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Europe's Airbus announced plans to scrap production of the world's largest airliner on Thursday, abandoning its A380 superjumbo program in favor of smaller, more nimble jets.
In a statement published on Thursday, Airbus said the last A380 will be delivered in 2021.
The decision comes after Emirates — the largest A380 customer — decided to cut back its orders of the iconic aircraft and order a total of 70 of the smaller A350 and A330neo models instead.
"As a result of this decision we have no substantial A380 backlog and hence no basis to sustain production, despite all our sales efforts with other airlines in recent years. This leads to the end of A380 deliveries in 2021," Airbus CEO Tom Enders said in a statement on Thursday.
"The consequences of this decision are largely embedded in our 2018 full year results," Enders said.
Airbus said it would start discussions with unions in the coming weeks regarding the 3,000 to 3,500 jobs potentially affected by the news.
On Wednesday, Airbus hinted it was considering plans to drop the A380 superjumbo, saying it was in discussions with the carrier Emirates in relation to a joint contract.
Airbus said Thursday it would produce 17 more A380s, including 14 for Emirates and 3 for Japanese airline ANA.
"Emirates has been a staunch supporter of the A380 since its very inception," HH Sheikh Ahmed bin Saeed Al Maktoum, Chairman and CEO of Emirates Airline and Group, said in a statement on Thursday. "While we are disappointed to have to give up our order, and sad that the programme could not be sustained, we accept that this is the reality of the situation."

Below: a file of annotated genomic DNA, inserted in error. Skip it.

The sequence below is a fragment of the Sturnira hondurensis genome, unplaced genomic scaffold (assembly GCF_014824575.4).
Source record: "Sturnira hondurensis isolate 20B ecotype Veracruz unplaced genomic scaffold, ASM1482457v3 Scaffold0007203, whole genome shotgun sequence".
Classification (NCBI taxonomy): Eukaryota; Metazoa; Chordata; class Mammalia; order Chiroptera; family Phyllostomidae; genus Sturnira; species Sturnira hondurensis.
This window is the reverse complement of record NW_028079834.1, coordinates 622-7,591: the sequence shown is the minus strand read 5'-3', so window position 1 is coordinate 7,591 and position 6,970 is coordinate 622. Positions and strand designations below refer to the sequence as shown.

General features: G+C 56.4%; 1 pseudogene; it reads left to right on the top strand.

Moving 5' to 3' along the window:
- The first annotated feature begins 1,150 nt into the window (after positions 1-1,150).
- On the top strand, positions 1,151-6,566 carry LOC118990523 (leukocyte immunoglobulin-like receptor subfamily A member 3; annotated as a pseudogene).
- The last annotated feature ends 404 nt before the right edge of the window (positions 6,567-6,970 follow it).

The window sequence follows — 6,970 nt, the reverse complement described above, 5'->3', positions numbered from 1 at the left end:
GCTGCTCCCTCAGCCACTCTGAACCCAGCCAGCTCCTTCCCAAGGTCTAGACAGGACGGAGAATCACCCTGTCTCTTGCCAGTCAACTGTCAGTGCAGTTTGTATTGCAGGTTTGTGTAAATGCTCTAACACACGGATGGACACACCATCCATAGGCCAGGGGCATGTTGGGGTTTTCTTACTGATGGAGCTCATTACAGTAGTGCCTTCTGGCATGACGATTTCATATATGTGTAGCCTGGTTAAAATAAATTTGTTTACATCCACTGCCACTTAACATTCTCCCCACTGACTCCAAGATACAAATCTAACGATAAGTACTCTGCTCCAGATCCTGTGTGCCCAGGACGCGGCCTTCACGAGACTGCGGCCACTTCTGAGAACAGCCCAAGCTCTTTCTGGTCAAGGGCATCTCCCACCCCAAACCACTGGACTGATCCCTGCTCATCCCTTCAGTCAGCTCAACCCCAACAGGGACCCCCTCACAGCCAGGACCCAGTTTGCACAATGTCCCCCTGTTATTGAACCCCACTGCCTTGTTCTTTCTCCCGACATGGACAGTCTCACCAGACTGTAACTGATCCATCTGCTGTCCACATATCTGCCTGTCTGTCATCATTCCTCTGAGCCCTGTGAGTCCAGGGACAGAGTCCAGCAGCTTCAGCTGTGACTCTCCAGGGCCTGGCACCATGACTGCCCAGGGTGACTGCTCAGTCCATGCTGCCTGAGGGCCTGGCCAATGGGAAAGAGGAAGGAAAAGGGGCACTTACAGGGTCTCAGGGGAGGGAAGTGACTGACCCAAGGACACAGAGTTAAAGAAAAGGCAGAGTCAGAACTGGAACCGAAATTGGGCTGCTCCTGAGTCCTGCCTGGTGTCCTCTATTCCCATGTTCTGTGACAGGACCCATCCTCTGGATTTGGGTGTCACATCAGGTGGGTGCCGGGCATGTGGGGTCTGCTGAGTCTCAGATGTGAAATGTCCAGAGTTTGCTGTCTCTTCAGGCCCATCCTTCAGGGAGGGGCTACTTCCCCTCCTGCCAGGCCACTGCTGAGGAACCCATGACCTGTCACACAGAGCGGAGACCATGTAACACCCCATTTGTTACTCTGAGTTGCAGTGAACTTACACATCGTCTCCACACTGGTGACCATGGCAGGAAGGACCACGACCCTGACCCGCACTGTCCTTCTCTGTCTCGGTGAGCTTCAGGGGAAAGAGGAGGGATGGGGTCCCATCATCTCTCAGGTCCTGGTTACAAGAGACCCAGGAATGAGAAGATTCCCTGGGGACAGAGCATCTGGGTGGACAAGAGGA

"For us, the A380 is a wonderful aircraft loved by our customers and our crew. It is a differentiator for Emirates," the statement said.
Al Maktoum confirmed Emirates Airline would continue to use Airbus' flagship aircraft well into the 2030s.
"The A380 is Emirates' flagship and has contributed to the airline's success for more than ten years. As much as we regret the airline's position, selecting the A330neo and A350 for its future growth is a great endorsement of our very competitive widebody aircraft family," Guillaume Faury, president of Airbus Commercial Aircraft and future Airbus CEO, said in a statement.
"Going forward, we are fully committed to deliver on the longstanding confidence Emirates is placing in Airbus," Faury added.
Meanwhile, Airbus reported stronger-than-anticipated fourth-quarter earnings on Thursday. Europe's largest aerospace group projected higher aircraft deliveries and profits in 2019.
The very first commercial A380 journey flew under a Singapore Airlines banner in 2007.
But despite proving popular with many passengers, the plane fell well short of expected sales targets, failing to secure a single sale to any U.S. airlines.
The A380's attempt to replace the Boeing 747 as the queen of the skies was swiftly undermined by the arrival of more fuel-friendly offerings such as Airbus's own A350 or Boeing's 787 Dreamliner.
Lighter, more modern carriers have a greater ability to fly longer distances, such as Qantas's London to Perth route, without stopping, thereby replacing hub-to-hub flying with more point-to-point flights.
"We sensed a growing sense of impatience events were not unfolding fast enough at Airbus. Termination of the A380 and the re-baselining of the A400M may dispel that," Sandy Morris, an aviation equity analyst at Jefferies, said in a research note published Thursday.
"When things do all click into place, we still believe Airbus will become a favorite; even the favorite, in European capital goods," he added.
— CNBC's David Reid contributed to this report.